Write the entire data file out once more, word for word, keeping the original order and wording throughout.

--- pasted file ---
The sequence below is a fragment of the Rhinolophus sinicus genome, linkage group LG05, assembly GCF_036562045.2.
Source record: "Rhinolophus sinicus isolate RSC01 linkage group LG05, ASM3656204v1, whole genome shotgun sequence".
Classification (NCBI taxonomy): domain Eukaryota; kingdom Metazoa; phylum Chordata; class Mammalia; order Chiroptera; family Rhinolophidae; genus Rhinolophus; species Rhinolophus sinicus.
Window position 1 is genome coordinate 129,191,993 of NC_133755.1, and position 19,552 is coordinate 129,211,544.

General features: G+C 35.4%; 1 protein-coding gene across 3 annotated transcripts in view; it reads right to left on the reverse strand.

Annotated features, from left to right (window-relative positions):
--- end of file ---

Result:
The sequence below is a fragment of the Rhinolophus sinicus genome, linkage group LG05, assembly GCF_036562045.2.
Source record: "Rhinolophus sinicus isolate RSC01 linkage group LG05, ASM3656204v1, whole genome shotgun sequence".
Classification (NCBI taxonomy): domain Eukaryota; kingdom Metazoa; phylum Chordata; class Mammalia; order Chiroptera; family Rhinolophidae; genus Rhinolophus; species Rhinolophus sinicus.
Window position 1 is genome coordinate 129,191,993 of NC_133755.1, and position 19,552 is coordinate 129,211,544.

General features: G+C 35.4%; 1 protein-coding gene across 3 annotated transcripts in view; it reads right to left on the reverse strand.

Annotated features, from left to right (window-relative positions):